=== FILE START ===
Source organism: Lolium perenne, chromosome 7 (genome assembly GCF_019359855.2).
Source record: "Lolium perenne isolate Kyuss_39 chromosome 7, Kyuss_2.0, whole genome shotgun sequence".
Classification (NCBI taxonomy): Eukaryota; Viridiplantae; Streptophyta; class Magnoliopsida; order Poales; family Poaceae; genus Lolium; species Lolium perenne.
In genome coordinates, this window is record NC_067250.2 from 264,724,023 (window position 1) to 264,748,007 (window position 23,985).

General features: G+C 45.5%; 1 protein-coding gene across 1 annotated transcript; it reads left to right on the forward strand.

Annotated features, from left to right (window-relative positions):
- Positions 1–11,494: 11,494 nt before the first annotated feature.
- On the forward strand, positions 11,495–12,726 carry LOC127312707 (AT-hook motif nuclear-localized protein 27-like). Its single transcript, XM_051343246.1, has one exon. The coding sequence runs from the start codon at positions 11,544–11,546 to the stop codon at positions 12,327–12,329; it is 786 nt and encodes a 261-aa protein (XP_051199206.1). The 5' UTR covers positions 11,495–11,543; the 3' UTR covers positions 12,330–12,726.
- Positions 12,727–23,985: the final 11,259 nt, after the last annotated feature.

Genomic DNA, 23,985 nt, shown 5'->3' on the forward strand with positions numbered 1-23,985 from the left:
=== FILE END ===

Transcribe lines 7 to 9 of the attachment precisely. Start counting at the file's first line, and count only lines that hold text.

- Positions 1–11,494: 11,494 nt before the first annotated feature.
- On the forward strand, positions 11,495–12,726 carry LOC127312707 (AT-hook motif nuclear-localized protein 27-like). Its single transcript, XM_051343246.1, has one exon. The coding sequence runs from the start codon at positions 11,544–11,546 to the stop codon at positions 12,327–12,329; it is 786 nt and encodes a 261-aa protein (XP_051199206.1). The 5' UTR covers positions 11,495–11,543; the 3' UTR covers positions 12,330–12,726.
- Positions 12,727–23,985: the final 11,259 nt, after the last annotated feature.